Harmony 431

Charles Hart was born on South Halsted Street in Chicago on 16 May, 1884, to parents who had emigrated from Germany. His father, Henry, a civil engineer, was an alcoholic and he deserted his family when Charles was four. The tenor took his father's name when he began singing professionally, calling himself Charles Henry Hart, which is why some labels give his name as Charles H. Hart. His mother provided for the family by working as a cook in upper class homes. The young Charles sang in choirs and later attended the Chicago Musical College, where he performed in amateur productions in 1902.

Not especially successful in his early years, he sometimes earned small amounts by singing illustrated songs in nickelodeons. By 1912 or 1913 he was enjoying moderate success on the stage, playing a supporting role in the popular The Spring Maiden.

Hart had his first recording session with a major company on April 23, 1917, when he cut two songs for Victor: Thou Shalt Not Steal (a Heart Away) and It's Time for Every Boy to be a Soldier. He sometimes recorded under the pseudonym Henry Jordan. Hart was an original member of Victor's popular Shannon Four, which began recording in mid-1917 and which consisted of Hart, Harvey Hindermyer, Elliott Shaw, and Wilfred Glenn. He was also a member of the Crescent Trio, which usually consisted of Hart, Shaw, and Lewis James, who was a Hart's duet partner at many sessions, and until late 1923 Elliott Shaw was another. Hart began recording for Edison in 1917 as a member of the Shannon Four, later called the Lyric Male Quartet. 

In late 1923 Hart left the Shannon Quartet because he had begun training his voice for opera. Hart had several Columbia sessions in 1925. He then studied operatic singing in Germany and made records for Electrola, the German branch of His Master's Voice. When he returned to the United States, he made his first electrical recordings. His first Columbia session after he returned from Europe was on September 22, 1926, when he added a vocal refrain to a Radiolites session.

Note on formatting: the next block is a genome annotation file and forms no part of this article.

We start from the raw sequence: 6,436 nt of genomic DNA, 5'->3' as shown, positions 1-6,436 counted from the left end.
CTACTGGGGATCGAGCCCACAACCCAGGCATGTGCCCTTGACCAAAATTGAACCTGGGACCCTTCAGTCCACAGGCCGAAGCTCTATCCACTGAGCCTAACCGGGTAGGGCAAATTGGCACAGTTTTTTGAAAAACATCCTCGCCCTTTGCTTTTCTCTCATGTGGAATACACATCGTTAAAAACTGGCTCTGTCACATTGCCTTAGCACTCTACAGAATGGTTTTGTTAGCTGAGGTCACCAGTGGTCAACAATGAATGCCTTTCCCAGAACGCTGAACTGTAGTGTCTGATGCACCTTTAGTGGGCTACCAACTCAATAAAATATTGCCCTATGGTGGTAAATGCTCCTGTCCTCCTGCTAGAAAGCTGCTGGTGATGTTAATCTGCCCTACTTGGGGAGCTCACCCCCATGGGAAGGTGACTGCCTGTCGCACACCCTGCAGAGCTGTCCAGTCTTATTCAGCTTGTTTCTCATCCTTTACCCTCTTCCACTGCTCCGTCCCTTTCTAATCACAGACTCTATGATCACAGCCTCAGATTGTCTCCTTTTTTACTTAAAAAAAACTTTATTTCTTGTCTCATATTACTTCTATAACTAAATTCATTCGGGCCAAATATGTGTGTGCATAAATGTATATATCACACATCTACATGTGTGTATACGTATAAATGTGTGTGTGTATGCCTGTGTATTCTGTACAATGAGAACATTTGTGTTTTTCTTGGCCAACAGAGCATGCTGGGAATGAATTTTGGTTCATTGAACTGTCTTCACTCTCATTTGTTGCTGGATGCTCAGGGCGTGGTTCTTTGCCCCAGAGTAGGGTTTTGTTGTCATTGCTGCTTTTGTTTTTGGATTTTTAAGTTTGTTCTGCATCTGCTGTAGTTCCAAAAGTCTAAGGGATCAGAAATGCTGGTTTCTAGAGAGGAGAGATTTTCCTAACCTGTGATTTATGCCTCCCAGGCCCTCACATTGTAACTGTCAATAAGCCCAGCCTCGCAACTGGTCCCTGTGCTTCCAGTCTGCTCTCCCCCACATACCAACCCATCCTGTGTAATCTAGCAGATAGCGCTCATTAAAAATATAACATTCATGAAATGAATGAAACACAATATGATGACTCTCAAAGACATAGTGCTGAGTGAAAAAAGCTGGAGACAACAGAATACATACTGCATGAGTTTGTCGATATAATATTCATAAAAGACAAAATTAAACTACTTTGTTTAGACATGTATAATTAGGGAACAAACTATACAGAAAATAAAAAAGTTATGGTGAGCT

Little of his session work in the late 1920s made use of his operatic training though he sang oratorio compositions (King Ever Glorious and My Hope is in the Everlasting) in August 1928 for Diamond Disc 52324. Instead, he mostly contributed vocal refrains to dance band records, perhaps most often for performances issued on Harmony, which was a Columbia budget label, and on Edison.

Label of Harmony 431, Are You Lonesome To-night? by Charles Hart

On 9 May 1927, Charles Hart made the first commercial recording of Roy Turk and Lou Handman's song, Are You Lonesome To-night? 

In 1929 he returned to Germany to sing in small opera houses, which ended his American recording career. He returned to the USA in October 1934 and sang often on stage in opera and musical comedy. Later, his singing career essentially over, Hart worked as a dramatic actor. In his later years, Hart lived in an actors' home in New Jersey. Hart died on 18 December, 1965.

And here's a soundclip, so that you can compare this Are You Lonesome To-night? with that on Romeo 250-B.



Hart's recording was also released on the Diva label, number 2431-G. Like Harmomy, Diva was one of the Columbia budget labels, pressed specifically for the W.T. Grant chain of stores.

Are You Lonesome Tonight Diva 2431-G Charles Hart record label

© David Neale 2012